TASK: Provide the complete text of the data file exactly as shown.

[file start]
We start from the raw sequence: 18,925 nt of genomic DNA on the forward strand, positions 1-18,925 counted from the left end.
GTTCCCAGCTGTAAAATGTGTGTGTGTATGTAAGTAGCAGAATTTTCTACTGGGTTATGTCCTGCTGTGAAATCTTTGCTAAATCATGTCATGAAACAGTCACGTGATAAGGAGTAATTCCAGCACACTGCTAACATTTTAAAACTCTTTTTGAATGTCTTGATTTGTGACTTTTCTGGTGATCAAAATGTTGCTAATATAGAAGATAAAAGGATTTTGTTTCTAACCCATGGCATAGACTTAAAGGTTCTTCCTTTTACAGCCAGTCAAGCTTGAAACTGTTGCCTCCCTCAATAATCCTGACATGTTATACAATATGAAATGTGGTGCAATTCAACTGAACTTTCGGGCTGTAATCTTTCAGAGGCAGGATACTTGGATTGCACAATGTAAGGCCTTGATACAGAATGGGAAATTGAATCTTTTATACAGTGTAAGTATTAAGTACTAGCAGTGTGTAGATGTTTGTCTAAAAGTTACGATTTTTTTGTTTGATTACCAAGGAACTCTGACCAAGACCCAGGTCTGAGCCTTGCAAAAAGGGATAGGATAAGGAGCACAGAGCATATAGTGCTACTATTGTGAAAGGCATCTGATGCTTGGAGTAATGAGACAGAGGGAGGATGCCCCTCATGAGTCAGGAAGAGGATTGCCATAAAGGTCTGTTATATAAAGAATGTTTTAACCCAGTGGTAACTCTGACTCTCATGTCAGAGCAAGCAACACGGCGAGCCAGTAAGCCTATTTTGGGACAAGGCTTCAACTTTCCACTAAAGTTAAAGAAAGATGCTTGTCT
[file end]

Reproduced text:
We start from the raw sequence: 18,925 nt of genomic DNA on the forward strand, positions 1-18,925 counted from the left end.
GTTCCCAGCTGTAAAATGTGTGTGTGTATGTAAGTAGCAGAATTTTCTACTGGGTTATGTCCTGCTGTGAAATCTTTGCTAAATCATGTCATGAAACAGTCACGTGATAAGGAGTAATTCCAGCACACTGCTAACATTTTAAAACTCTTTTTGAATGTCTTGATTTGTGACTTTTCTGGTGATCAAAATGTTGCTAATATAGAAGATAAAAGGATTTTGTTTCTAACCCATGGCATAGACTTAAAGGTTCTTCCTTTTACAGCCAGTCAAGCTTGAAACTGTTGCCTCCCTCAATAATCCTGACATGTTATACAATATGAAATGTGGTGCAATTCAACTGAACTTTCGGGCTGTAATCTTTCAGAGGCAGGATACTTGGATTGCACAATGTAAGGCCTTGATACAGAATGGGAAATTGAATCTTTTATACAGTGTAAGTATTAAGTACTAGCAGTGTGTAGATGTTTGTCTAAAAGTTACGATTTTTTTGTTTGATTACCAAGGAACTCTGACCAAGACCCAGGTCTGAGCCTTGCAAAAAGGGATAGGATAAGGAGCACAGAGCATATAGTGCTACTATTGTGAAAGGCATCTGATGCTTGGAGTAATGAGACAGAGGGAGGATGCCCCTCATGAGTCAGGAAGAGGATTGCCATAAAGGTCTGTTATATAAAGAATGTTTTAACCCAGTGGTAACTCTGACTCTCATGTCAGAGCAAGCAACACGGCGAGCCAGTAAGCCTATTTTGGGACAAGGCTTCAACTTTCCACTAAAGTTAAAGAAAGATGCTTGTCT